Is it okay to start smoking marjuana? Or should I tell my judge before I start.
Essentially you are asking whether you should be asking for permission or forgiveness for the medical use of cannabis. As the other lawyers have suggested, and in most situations, it is better to be safe than sorry when dealing with Judges. Your situation of being in Drug Court makes this answer that much easier, in that obviously the Court is monitoring, by way of testing, any and all alcohol or drugs that you may be ingesting, which will ultimately lead to you needing to explain why you have been ingesting marihuana.
Thus, it is not advisable in your current situation, “in drug Court” to begin using medical marihuana until the Judge who is supervising your Drug Court has approved.
The general philosophy of Drug Court is that those participating have a drug or alcohol problem, and instead of more severe sanctions associated with criminal behavior, the Court is punishing the crime committed because of the disease or problems associated with drug use or addiction, generally. To test positive for any drug while participating in Drug Court probation, will be considered a violation. Unless the Court is made aware of your medications, including medical marihuana, it is not advised to commence use without permission.
It is likely that the Court will take the position that because of your status in Drug Court, any and all non-prescribed medications may not be ingested. While it may be true that the recommendation in most instances is equated to a prescription. It can be a slippery slope to suggest or argue that the registry identification card is the equivalent of a prescription and not a recommendation. Prescription medications require 30/60 day follow up with the physician to obtain additional medication and filling scripts.
While it may be true that the Court/Judge and or Probation officers are not doctors and should never make medical decision as to what the best “medicine” for your serious condition may be, they do so all the time. I have heard many judges explain that anyone can get a card, and the doctors issuing the cards are not creating bona fide physician-patient relationships, prior to issuing the recommendation.
Additionally I have heard judges and prosecutors criticize and scrutinize that the patients fail to follow up with the certifying physician. I mention these factors so you are aware of what scrutiny you will likely face in most courts if you register with the Michigan Medical Marihuana Program, and most certainly if you request to use medical marihuana while on bond or probation. If you obtain your medical marihuana card, it is important that the physician who signs the recommendation be knowledgeable of the strict requirements of the bona fide physician-patient relationship. "Bona fide physician-patient relationship" means a treatment or counseling relationship between a physician and patient in which all of the following are present:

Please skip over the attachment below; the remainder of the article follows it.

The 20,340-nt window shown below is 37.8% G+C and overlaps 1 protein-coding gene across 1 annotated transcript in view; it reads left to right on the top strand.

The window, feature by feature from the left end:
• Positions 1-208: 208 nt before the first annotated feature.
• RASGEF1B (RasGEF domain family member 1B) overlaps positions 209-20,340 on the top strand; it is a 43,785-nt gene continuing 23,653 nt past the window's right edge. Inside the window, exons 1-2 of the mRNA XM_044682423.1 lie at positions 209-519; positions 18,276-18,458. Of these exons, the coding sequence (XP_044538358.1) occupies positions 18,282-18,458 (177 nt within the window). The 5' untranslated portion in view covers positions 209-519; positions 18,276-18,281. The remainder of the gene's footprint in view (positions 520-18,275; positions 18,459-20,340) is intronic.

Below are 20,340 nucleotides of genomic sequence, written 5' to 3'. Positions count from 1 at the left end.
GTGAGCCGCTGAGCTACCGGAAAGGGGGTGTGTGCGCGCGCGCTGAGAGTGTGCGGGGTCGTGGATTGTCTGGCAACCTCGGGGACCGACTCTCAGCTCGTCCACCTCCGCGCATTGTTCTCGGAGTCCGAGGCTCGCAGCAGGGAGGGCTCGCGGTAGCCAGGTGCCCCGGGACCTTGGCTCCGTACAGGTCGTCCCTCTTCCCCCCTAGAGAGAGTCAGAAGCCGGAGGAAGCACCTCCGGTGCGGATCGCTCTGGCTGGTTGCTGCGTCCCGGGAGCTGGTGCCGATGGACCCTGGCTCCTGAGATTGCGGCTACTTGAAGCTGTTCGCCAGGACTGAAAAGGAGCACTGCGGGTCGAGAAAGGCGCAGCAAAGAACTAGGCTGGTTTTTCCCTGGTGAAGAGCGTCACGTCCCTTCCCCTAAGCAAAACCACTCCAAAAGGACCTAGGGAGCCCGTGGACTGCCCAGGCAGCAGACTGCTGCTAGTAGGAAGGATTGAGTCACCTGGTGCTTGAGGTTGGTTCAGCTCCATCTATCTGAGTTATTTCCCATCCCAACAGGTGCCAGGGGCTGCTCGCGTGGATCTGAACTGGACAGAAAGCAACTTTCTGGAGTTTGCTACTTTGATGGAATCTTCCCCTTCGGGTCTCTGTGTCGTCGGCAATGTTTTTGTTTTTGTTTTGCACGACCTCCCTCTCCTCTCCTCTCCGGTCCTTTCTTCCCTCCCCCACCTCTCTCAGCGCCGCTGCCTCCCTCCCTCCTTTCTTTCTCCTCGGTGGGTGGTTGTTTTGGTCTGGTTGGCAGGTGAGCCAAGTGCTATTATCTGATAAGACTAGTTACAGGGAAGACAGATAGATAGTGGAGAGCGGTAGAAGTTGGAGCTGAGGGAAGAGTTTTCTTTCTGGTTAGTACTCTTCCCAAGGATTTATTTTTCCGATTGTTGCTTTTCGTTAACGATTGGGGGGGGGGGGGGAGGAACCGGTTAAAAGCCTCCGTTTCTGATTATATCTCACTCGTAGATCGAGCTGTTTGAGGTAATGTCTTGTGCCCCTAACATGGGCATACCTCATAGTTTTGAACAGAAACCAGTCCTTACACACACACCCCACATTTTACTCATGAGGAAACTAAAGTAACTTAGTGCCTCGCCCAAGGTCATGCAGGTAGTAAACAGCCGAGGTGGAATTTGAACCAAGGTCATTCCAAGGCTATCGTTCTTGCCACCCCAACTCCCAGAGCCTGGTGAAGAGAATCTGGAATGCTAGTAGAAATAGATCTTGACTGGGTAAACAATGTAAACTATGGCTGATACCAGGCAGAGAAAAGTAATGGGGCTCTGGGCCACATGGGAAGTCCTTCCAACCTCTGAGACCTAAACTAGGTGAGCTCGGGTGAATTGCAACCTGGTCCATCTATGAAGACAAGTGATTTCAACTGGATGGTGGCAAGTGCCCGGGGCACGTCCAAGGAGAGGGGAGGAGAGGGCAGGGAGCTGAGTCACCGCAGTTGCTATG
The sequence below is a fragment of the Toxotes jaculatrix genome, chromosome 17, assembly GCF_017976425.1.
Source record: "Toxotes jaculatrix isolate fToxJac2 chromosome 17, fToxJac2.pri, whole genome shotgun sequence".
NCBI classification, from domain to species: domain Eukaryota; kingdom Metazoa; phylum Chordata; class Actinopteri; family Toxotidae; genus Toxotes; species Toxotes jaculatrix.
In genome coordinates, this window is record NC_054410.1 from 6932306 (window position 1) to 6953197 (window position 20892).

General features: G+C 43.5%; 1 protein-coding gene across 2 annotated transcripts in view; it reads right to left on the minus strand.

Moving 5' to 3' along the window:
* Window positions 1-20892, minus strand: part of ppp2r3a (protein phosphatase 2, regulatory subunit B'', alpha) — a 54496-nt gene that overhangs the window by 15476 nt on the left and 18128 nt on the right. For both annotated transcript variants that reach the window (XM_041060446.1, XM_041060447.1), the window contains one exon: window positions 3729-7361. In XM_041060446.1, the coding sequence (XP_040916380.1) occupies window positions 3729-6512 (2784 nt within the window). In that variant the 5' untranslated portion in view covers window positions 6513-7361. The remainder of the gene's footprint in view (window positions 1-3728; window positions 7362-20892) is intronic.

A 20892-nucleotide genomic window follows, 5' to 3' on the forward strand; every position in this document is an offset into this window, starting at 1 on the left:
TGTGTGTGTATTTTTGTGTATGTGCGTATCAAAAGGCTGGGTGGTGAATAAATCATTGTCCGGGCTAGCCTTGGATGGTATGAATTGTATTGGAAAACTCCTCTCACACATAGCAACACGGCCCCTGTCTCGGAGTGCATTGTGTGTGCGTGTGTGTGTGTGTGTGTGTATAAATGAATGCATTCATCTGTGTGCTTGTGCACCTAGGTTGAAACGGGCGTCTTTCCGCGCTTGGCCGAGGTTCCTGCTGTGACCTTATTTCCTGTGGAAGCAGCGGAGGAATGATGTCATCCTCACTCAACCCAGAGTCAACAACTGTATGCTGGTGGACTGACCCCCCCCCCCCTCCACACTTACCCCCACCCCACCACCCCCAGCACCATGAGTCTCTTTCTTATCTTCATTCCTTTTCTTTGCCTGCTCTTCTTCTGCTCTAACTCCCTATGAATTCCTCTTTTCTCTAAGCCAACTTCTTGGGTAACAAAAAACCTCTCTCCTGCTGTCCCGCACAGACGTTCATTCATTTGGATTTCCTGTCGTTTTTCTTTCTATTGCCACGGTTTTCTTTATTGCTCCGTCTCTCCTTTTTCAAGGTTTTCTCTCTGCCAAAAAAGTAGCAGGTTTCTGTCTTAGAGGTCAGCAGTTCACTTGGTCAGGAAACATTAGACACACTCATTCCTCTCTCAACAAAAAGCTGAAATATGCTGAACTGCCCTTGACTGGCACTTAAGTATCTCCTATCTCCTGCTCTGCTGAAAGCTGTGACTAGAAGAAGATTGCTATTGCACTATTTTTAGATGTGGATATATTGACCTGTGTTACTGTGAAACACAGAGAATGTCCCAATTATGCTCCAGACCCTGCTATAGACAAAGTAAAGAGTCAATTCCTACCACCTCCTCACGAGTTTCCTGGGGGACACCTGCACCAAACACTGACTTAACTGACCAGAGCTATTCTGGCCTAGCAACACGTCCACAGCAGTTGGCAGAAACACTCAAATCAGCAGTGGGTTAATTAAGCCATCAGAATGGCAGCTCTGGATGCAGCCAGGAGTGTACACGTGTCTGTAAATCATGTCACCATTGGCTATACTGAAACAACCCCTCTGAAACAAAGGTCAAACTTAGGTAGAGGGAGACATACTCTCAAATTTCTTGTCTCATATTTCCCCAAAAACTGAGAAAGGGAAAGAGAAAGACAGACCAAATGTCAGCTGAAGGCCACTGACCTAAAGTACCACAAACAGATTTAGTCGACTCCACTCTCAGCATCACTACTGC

(1) The physician has reviewed the patient's relevant medical records and completed a full assessment of the patient's medical history and current medical condition, including a relevant, in-person, medical evaluation of the patient.
(2) The physician has created and maintained records of the patient's condition in accord with medically accepted standards.
(3) The physician has a reasonable expectation that he or she will provide follow-up care to the patient to monitor the efficacy of the use of medical marihuana as a treatment of the patient's debilitating medical condition.
(4) If the patient has given permission, the physician has notified the patient's primary care physician of the patient's debilitating medical condition and certification for the use of medical marihuana to treat that condition.
Your interactions with the physician and his or her willingness to support the recommendation in Court is something you will certainly want to determine at the time your physician recommends the medical use of cannabis.See question